The Loudoun County Salvation Army today kicked off its Red Kettle fundraising campaign this morning, hoping to collect $95,000 to support its year-round network of community support services.
Bell ringers will be posted at storefronts around the county starting next Friday, urging residents to drop a few bucks in their kettles.
During a ceremony at the Catoctin Circle Giant store, Captain Pradeep Ramaji emphasized that money raised through the campaign would be used only to provide services to Loudoun County residents.
Last year during the Christmas holiday, the organization served 1,500 children through its Angel Tree program and another 700 families through its Toy Shop program, which is supported by Toys for Tots. But its programs reach far beyond Dec. 25 by providing emergency aid and other support to residents as part of its mission combating poverty.
“The Salvation Army continues to help individuals and families who have to make careful choices about their finances, choices like whether to pay the utility bill or to provide groceries to feed their children,” Ramaji said. “Your thoughtful consideration on how to make your gift is most important now more than ever before,” he added, noting there are many ways other than donating cash that can make a difference in the community. For example, the Ketterman family has provided space at its future Ketterman’s Jewelry store on Catoctin Circle for the agency to store and sort toy collections this year.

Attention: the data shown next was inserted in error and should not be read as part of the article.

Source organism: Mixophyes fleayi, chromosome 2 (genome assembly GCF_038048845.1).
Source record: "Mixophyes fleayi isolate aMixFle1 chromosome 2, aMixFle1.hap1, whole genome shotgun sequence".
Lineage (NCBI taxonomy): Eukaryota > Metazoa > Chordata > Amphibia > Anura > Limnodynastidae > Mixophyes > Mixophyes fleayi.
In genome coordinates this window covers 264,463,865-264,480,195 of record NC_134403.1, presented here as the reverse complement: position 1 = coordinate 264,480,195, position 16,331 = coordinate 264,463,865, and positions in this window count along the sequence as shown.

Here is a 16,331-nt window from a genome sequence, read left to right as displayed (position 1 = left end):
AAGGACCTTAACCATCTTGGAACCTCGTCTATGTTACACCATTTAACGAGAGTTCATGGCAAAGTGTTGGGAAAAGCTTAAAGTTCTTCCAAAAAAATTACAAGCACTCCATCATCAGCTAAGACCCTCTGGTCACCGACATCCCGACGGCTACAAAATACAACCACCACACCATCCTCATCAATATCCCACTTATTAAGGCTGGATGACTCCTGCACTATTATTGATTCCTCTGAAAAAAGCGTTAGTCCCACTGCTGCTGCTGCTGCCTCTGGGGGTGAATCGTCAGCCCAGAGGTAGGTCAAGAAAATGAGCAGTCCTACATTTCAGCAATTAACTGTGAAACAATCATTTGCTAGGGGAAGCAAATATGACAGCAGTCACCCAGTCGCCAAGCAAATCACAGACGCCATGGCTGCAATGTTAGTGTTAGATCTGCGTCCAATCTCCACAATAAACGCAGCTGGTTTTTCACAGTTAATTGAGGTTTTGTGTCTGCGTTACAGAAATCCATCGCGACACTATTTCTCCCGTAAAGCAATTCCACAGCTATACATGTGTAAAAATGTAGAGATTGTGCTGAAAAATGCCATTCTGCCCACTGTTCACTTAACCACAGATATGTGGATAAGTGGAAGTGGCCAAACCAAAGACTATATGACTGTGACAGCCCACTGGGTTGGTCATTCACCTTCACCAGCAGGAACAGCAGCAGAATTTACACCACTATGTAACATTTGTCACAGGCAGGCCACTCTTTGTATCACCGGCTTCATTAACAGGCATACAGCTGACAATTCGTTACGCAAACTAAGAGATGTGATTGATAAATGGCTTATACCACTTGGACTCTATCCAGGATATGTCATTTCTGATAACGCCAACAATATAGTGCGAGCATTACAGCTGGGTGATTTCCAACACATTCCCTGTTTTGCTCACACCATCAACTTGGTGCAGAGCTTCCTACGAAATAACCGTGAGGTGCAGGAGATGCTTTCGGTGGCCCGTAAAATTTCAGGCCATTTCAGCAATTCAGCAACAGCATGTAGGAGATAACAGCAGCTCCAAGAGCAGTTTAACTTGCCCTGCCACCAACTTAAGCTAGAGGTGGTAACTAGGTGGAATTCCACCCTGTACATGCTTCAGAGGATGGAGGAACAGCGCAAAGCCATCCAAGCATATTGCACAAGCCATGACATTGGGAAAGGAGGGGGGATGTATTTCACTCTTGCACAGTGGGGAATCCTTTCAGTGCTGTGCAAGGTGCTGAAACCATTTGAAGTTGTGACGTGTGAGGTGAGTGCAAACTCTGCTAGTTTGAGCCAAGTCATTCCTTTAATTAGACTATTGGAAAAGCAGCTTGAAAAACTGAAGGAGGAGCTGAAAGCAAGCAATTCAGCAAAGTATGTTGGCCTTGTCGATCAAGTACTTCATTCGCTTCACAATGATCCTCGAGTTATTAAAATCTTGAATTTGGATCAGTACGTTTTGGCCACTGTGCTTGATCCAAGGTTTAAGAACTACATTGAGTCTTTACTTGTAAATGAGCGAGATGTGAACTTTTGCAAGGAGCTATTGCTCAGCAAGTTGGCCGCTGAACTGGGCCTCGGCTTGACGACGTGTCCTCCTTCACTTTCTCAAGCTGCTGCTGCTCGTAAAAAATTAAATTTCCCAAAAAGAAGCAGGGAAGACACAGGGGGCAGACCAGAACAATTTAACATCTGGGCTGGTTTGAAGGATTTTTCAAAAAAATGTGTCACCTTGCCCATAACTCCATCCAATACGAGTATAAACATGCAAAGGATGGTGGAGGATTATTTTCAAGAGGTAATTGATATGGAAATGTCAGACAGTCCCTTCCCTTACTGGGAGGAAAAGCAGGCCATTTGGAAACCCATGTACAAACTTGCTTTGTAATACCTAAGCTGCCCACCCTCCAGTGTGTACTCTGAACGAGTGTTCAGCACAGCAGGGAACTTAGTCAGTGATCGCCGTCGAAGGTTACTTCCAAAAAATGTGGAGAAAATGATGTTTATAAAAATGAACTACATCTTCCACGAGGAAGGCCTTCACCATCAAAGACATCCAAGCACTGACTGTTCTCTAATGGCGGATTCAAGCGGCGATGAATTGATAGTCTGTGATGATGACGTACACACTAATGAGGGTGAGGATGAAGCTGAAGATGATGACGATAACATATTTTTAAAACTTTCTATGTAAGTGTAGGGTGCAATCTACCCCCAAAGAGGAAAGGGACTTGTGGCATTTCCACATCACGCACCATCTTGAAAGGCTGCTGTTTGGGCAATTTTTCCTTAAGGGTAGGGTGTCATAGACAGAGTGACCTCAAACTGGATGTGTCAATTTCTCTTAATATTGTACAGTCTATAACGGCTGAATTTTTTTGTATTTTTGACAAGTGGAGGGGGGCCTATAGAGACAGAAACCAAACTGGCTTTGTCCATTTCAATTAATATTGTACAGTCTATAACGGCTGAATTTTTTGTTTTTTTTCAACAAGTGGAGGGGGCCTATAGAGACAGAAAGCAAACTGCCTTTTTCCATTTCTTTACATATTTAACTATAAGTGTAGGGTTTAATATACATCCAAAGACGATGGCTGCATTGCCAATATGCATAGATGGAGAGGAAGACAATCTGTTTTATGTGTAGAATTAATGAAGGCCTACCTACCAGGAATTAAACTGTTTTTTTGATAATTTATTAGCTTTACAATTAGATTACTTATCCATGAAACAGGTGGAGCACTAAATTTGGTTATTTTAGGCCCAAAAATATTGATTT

Leesburg Mayor Kelly Burk lined up to drop in campaign’s first dollar and to join with volunteers for a ceremonial ribbon cutting.
“We always hear the statistics that Loudoun County is one of the richest counties in the United States, but we don’t realize that there are so many people in need, so many people who don’t know where their next meal is going to come from, where they are going spend the night,” she said. “Organizations like the Salvation Army do such a phenomenal job at helping the poor and the disadvantaged and the people that are confused and don’t know what is going to happen.”
Burk said that she spent time along with Vice Mayor Suzanne Fox, ringing a kettle bell last year, when they may have set a record for the highest donation totals in an hour.
“I challenge everybody. Get your offices out here. Get your friends to come out. Give an hour and see if you can beat what we did last year,” she said.
Ramaji is recruiting volunteers to help with the campaign. “We’ve had families, faith-based groups, coworkers, student groups, and service clubs volunteer to ring bells,” he said.
For information on who to help, call 703-771-3371 or go to virginiasalvationarmy.org/loudouncountyvacorps.